The recent Coronavirus outbreak is having a significant impact on the way in which businesses are able to function. As a result of the Government enforced lockdown, many businesses are unable to fulfil their contractual obligations, whether this be the provision of holiday accommodation, private events or otherwise. Consumers are increasingly taking to TripAdvisor, Facebook and other social media forums to vent their frustration about refunds not being provided. This can have serious long term implications on the reputation of a business.
We set out some Frequently Asked Questions below to provide some guidance as to the best approach to take in these circumstances.
1. One of our customers is refusing to accept our offer of alternative arrangements – how should we deal with this?
Many companies are offering their customers alternative arrangements (i.e. a credit note or an opportunity to re-book within the next 12 months). Whilst many customers will happily accept this compromise, there will always be a handful of customers who simply just want their money back.
Before responding to your customers, it is important that you review your terms and conditions and make sure that you understand your contractual obligations. You may need to seek legal advice if you are not sure which clauses will apply and/ or if you can rely on certain provisions, such as a force majeure clause.
You want to avoid a situation where you leave yourself open to a Court claim because you have refused a refund when you actually should have provided one on the basis of your terms and conditions.
Even in the event that you are not contractually obliged to provide a refund, you will need to weigh up the (potentially) short term issues in terms of cash flow associated with providing full refunds against the longer term impacts of negative online reviews and losing loyal customers.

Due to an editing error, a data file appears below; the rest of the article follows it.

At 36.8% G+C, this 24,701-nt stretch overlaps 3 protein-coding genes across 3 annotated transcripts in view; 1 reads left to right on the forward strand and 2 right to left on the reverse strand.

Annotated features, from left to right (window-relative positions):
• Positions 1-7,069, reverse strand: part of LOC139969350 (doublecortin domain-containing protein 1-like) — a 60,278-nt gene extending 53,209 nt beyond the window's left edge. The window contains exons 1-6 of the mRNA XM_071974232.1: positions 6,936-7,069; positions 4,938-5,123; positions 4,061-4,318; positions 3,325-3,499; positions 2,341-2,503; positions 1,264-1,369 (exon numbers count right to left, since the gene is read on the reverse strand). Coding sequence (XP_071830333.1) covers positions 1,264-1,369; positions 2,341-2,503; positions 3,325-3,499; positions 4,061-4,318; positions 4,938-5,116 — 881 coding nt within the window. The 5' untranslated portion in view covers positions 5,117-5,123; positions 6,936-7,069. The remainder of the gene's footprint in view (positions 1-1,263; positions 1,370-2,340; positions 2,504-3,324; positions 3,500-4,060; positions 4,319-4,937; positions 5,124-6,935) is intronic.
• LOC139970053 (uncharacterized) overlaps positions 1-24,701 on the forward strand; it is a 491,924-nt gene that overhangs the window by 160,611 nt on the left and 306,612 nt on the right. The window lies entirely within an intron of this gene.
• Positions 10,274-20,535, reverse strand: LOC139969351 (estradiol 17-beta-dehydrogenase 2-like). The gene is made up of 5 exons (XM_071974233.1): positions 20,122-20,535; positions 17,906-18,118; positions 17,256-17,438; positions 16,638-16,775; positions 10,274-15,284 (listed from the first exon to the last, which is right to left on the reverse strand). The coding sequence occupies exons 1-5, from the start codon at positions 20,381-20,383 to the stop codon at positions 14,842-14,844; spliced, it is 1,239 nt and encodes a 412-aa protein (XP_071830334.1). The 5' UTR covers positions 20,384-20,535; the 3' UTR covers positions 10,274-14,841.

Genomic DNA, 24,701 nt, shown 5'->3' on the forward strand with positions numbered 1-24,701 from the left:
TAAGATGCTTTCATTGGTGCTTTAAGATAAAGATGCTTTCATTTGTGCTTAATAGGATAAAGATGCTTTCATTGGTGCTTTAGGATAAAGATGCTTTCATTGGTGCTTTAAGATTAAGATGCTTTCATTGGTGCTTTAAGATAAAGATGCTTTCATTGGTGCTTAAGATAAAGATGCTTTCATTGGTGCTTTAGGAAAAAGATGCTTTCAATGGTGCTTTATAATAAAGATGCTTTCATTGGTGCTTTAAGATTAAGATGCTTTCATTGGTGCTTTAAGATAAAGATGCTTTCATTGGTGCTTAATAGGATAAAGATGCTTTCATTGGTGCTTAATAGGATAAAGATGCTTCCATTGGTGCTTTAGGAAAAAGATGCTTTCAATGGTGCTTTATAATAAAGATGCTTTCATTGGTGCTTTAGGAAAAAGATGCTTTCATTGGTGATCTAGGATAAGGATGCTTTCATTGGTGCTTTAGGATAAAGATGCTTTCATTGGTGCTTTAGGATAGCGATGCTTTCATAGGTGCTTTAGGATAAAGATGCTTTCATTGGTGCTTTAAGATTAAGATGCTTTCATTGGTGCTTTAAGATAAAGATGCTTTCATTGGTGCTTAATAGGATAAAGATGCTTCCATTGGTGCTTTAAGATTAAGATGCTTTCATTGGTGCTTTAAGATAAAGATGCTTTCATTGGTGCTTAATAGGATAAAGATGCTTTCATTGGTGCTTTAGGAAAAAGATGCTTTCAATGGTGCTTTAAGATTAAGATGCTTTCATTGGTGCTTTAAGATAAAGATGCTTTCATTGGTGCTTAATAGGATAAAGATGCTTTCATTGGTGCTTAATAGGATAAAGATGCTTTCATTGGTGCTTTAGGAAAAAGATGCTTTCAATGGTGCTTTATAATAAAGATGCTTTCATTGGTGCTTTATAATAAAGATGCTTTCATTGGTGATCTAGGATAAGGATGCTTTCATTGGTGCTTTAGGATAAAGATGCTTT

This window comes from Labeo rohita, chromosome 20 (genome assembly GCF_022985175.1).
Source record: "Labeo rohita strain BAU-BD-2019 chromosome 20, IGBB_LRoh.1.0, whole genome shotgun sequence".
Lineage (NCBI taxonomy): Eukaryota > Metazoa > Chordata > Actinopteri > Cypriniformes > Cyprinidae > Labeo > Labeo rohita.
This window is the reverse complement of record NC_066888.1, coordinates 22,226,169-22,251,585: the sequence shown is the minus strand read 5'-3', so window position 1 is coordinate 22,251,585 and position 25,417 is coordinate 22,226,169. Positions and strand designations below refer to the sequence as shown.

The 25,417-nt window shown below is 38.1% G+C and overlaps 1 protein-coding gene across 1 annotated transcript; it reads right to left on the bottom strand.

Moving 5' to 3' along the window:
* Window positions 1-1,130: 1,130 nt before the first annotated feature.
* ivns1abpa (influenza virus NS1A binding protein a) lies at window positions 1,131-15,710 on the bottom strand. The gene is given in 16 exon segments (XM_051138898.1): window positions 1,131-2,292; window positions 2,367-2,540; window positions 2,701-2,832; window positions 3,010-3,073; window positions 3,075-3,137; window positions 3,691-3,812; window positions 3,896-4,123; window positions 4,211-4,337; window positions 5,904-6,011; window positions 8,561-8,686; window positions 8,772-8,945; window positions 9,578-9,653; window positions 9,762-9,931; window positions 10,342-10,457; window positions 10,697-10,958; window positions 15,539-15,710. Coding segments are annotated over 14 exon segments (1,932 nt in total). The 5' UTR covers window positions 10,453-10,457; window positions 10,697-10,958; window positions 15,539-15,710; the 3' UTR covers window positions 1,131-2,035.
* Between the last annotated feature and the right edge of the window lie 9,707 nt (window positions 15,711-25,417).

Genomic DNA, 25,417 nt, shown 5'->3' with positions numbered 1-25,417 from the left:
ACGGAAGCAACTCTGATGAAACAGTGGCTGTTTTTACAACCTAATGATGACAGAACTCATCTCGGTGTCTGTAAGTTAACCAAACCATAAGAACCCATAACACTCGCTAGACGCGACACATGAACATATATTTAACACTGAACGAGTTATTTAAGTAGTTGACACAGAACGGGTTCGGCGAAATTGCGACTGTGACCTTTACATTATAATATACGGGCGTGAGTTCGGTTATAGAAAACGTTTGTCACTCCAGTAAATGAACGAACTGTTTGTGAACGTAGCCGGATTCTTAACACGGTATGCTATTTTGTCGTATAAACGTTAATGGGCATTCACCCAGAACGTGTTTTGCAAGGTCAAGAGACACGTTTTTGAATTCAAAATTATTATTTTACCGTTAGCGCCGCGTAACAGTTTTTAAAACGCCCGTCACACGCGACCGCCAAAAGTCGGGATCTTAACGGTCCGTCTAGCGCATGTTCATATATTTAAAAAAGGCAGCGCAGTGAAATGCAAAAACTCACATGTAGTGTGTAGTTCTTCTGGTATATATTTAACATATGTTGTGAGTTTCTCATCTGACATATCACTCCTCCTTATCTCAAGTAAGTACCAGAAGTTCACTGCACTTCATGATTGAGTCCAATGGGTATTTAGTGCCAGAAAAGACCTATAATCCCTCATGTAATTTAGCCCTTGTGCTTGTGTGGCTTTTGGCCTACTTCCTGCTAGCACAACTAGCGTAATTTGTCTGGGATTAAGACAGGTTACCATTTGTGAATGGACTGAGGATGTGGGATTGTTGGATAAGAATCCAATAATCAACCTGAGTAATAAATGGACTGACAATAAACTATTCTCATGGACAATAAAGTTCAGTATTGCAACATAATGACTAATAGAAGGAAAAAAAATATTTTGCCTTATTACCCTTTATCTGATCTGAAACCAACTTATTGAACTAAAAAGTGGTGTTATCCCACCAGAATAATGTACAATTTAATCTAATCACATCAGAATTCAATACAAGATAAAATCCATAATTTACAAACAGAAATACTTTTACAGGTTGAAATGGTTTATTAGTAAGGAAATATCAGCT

2. I have been contacted by a newspaper who wants to run a story about a consumer issue relating to my business – what should I do?
Newspapers are increasingly featuring consumer rights stories seemingly in an attempt to “name and shame” companies who have been refusing to provide refunds to their customers during Coronavirus. Nonetheless, the press will often give businesses the chance to provide a comment on the situation. It is important to remember that this is a great opportunity to put forward your side of the story and/ or try to minimise the potential reputational damage.
Our lawyers have experience in preparing press responses and we have successfully persuaded newspapers not to run stories on the basis of the arguments that we put forward. Please do get in touch if you need assistance with this type of issue.
3. Someone has posted a negative review on social media about my business because I have refused to offer a refund – what can I do about this?
Whilst it is often tempting to quickly fire off a detailed response in defence of your business, it is often better to send a short, professional response, acknowledging the customer’s concerns and offering to continue the conversation offline.
As set out above, make sure that you are confident that you understand the legal position and have taken the correct action in terms of their request for a refund.
4. What happens if someone takes it too far and I want to take legal action?
If someone has taken it too far and publishes content about you or your business which is untrue and is (or has the potential to) cause serious harm to your reputation, you may be able to take legal action against them under the Defamation Act 2010. There are a number of key legal issues that will need to be considered before taking such action so we would recommend that you get in touch with one of our specialist defamation lawyers in the first instance.
Our Dispute Resolution Team and IP/IT Team both have a significant amount of experience in dealing with brand reputation and defamation issues. Please do get in touch if you would like to obtain legal advice in respect of any of the issues discussed above.